Who do you call when you have a HVAC related issue? How do you know that you’re making a call to the right team? Much of Cary has come to trust us here at Service Experts Heating & Air Conditioning for all their heating and air conditioning needs. Our qualified technicians know what they’re doing. No matter your problem or question, our team is able to help—no issue is too big or too small in Cary. You can feel comfortable in your decision to call Service Experts and know that you’re working with a team that has your back.
"Very impressed. Returned call within 24 hours. They came out the same day I spoke with them and made the repair within 25 minutes. Very low service call fee. I had another repair service out two weeks earlier and after 3 service calls and the central air still not fixed and temperatures in the high 90's, it was such a relief to have a company identify the problem, have the necessary part with them and fix the problem."
Replacing a capacitor is easy. Just take a photo of the wires before disconnecting anything (you may need a reference later on). Then discharge the stored energy in the old capacitor (Photo 4). Use needle-nose pliers to pluck one wire at a time from the old capacitor and snap it onto the corresponding tab of the new capacitor. The female crimp connectors should snap tightly onto the capacitor tabs. Wiggle each connector to see if it’s tight. If it’s not, remove the connector and bend the rounded edges of it so it makes a tighter fit on the tab. When you’ve swapped all the wires, secure the new capacitor (Photo 5).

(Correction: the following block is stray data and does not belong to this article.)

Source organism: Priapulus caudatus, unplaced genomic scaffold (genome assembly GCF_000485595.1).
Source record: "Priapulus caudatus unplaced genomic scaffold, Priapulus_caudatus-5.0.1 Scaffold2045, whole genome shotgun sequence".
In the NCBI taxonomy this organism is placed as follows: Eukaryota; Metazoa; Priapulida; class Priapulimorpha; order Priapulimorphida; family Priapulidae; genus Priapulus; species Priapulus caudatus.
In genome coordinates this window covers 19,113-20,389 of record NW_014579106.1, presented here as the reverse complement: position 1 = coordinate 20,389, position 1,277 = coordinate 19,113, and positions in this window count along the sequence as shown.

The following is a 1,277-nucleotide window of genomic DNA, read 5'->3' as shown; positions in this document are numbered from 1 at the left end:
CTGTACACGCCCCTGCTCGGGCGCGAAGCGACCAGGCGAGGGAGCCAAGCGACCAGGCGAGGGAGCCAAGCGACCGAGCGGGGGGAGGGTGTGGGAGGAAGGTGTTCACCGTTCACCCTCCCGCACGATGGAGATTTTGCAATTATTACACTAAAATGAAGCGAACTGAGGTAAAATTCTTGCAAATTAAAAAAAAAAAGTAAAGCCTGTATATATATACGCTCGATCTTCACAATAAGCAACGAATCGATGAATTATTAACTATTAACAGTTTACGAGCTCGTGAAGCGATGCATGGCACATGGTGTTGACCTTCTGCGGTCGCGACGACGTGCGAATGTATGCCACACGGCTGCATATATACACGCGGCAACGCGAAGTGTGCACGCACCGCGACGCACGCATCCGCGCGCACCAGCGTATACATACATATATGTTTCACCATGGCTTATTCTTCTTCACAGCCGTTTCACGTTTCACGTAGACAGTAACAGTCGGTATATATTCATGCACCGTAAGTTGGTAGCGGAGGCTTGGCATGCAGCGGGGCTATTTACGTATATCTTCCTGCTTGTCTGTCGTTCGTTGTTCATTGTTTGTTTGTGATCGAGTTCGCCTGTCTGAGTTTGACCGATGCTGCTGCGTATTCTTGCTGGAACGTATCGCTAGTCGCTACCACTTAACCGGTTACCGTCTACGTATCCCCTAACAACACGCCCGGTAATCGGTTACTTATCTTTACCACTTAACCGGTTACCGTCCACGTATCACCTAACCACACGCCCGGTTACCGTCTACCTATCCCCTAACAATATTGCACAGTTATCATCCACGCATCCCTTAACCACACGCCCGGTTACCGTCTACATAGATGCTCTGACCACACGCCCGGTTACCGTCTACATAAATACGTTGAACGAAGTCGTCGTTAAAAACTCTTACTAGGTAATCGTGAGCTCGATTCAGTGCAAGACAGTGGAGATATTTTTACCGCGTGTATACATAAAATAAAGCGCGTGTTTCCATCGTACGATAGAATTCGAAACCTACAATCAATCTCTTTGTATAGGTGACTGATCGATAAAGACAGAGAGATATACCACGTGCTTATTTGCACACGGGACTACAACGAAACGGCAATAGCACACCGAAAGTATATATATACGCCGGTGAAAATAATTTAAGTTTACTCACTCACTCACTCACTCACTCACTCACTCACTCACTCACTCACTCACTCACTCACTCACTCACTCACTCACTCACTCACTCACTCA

Central home air conditioner service systems consist of two major components: a condensing unit that sits outside your house, and the evaporator coil (often referred to as an A-coil) that sits in the plenum of your furnace or air handler. The refrigerant in the A-coil picks up the heat from your home and moves it to the outdoor condensing unit. The condensing unit fan blows outside air through the condensing coil to remove the heat. The condensing unit houses the three parts replaceable by a DIYer: the contactor, the start/run capacitor(s) and the condenser fan motor. The condensing unit also houses the compressor, but only a pro can replace that. The A-coil has no parts that can be serviced by a DIYer.